Marta Staudinger is an artist and curator whose work focuses on improving the arts ecosystem in D.C. by drawing attention to local artists. In 2015, she founded the Latela Art Gallery, a multi-purpose space that serves as a curatorial office and artist studio, which is regularly activated for exhibitions. A torchbearer in advancing contemporary women-led art initiatives, Staudinger launched the GLB Memorial Fund for the Arts and “Women In the Arts” in May and October of 2020 respectively, with an overall goal of supporting and bolstering DMV women artists. martastaudinger.com // @martastaudinger
Formally launched in 2020, Studio Sonic is a multidisciplinary creative studio specializing in film production. Co-founders Pierre Edwards and Eliud Arbelo II appreciate the value of hard work, and they use this motivation to fuel their mission of telling unique stories in unexpected and unorthodox ways. Reaching beyond the realm of what’s considered standard for creative studios, Edwards and Arbelo II utilize tools such as graphic design, videography and digital media to bring the story of D.C. to life on a grand scale. studiosonic.co // @studiosonic.co
Born in Thailand and emigrating into the U.S. at 19 years old, Emon Surakitkoson has noticed the impact of people’s preconceived notions — and her art challenges these assumptions. In her life, she’s confronting familial expectations of success by harnessing her talent as a visual artist. From recently having her art commissioned for Kimpton Banneker Hotel’s grand opening in July to nabbing a spot at 52 O Street Studios, you’d be hard-pressed to discover a fine artist more embedded in D.C. emonsurakitkoson.com // @emonartdc
Justine Swindell is an illustrator whose work crosses mediums and time. Infused with retro vibes and vibrant visual storytelling, her art is as colorful as her perspective. She collaborates with businesses, publications and people to help bring brands and other designs to life, refusing to box her creative talent in. justineswindell.com // @justineswindellart
Zsudayka Nzinga Terrell
Fine artist, art educator and Vice President of Black Artists DC, Zsudayka Nzinga Terrell makes art all about celebrating who you are — and we’re taking this opportunity to celebrate her incredible style, class and the important work she does with the community. As an owner of Terrell Arts DC, a family-based business specializing in fine art, she seeks to create opportunities for D.C. residents to interface with art, and engage in political and social happenings. Interested in the intersection of identity and belonging, her art challenges viewers to include Black stories in American stories.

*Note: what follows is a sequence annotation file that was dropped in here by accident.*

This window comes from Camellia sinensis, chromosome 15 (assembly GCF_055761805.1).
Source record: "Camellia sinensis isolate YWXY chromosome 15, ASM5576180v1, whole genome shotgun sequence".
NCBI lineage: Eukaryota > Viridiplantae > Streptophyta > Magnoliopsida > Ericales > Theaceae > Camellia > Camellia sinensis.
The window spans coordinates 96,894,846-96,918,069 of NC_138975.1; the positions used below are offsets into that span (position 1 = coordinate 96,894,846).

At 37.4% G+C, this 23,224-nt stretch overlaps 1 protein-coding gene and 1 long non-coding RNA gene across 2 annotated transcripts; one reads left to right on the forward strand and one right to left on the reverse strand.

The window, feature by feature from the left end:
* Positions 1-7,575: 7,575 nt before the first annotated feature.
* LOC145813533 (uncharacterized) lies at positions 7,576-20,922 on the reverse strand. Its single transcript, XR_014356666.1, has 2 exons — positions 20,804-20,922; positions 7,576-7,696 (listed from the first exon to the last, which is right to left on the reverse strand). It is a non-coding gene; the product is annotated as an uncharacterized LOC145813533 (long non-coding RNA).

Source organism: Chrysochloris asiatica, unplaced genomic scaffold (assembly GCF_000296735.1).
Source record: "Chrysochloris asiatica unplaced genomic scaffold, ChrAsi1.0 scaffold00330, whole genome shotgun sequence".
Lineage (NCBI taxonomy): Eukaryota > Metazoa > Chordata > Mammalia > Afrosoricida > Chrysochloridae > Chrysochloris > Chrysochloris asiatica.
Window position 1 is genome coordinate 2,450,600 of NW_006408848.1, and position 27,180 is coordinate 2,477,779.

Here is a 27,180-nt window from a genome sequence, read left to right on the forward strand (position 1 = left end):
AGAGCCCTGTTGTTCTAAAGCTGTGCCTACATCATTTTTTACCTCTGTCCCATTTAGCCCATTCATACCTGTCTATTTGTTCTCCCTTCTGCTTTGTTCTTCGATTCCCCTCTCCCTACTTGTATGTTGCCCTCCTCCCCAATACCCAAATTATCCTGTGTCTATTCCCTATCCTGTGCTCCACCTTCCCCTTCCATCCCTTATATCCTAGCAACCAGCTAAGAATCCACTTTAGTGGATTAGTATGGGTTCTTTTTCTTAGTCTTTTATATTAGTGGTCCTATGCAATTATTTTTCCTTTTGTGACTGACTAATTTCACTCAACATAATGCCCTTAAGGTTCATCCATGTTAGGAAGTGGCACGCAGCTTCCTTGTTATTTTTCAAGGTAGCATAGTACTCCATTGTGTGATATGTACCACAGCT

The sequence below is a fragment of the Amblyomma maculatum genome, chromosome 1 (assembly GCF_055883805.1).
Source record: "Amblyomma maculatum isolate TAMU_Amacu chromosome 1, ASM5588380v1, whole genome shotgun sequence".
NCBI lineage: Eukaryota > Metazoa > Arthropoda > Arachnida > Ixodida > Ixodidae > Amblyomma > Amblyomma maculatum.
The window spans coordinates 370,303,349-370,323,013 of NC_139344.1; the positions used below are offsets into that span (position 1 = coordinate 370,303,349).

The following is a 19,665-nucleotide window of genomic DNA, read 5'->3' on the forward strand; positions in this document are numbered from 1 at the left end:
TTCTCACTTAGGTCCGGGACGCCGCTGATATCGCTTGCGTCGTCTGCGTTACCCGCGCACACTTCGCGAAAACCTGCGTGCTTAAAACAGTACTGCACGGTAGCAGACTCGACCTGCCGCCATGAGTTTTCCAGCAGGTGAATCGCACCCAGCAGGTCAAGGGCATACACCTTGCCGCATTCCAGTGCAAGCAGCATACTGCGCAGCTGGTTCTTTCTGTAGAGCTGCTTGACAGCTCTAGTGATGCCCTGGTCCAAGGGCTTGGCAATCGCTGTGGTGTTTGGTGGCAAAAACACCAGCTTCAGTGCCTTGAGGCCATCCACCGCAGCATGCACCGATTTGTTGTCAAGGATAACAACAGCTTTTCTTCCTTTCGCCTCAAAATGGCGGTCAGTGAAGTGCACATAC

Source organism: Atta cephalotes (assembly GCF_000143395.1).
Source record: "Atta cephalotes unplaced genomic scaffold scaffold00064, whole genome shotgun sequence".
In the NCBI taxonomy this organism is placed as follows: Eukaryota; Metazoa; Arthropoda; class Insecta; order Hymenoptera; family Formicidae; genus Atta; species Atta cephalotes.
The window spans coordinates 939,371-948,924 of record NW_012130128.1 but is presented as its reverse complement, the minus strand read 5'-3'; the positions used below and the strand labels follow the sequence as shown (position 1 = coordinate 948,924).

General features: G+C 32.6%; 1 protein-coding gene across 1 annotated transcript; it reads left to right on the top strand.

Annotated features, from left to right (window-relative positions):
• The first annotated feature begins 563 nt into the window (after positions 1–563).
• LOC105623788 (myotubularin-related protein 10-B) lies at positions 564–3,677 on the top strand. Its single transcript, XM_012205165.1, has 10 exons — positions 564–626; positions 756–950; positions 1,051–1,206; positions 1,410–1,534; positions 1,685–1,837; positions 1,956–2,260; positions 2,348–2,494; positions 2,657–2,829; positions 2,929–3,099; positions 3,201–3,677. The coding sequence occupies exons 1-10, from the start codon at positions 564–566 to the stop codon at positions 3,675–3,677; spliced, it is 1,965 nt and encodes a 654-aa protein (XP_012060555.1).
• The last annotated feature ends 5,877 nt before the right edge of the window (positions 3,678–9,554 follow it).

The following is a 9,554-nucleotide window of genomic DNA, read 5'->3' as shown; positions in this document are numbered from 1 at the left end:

terrellartsdc.com // @zsudayka
If you’re from the area, you’ve probably heard of Aniekan Udofia — and if you haven’t, you’ve likely seen one of his many vibrant murals on display throughout the District. From the famous Ben’s Chili Bowl mural and the colorful Marvin Gaye portrait to disparate pieces tackling literacy and gun violence, there’s not much ground he hasn’t covered. Whether making a political statement or attempting to highlight the history of D.C., his understanding of storytelling and the human form ensures his works are as much a part of D.C.’s history as the events and people he depicts. aniekanudofia.com // @aniekanreloaded
Painting fun, bright portraits of people and animals, Visconage is a self-taught D.C.-based artist who creates the “silly things [he] wants to see become real.” His art is influenced by an array of American pop culture subjects such as movies, politicians and musicians, and conversations he’s overhead — often eavesdropping on lively bar exchanges. But don’t fret: The possibility of your alcohol-induced ramblings becoming the subject of Visconage’s next piece is a reward you reap for being an active participant in the local culture. visconage.com // @cavisconage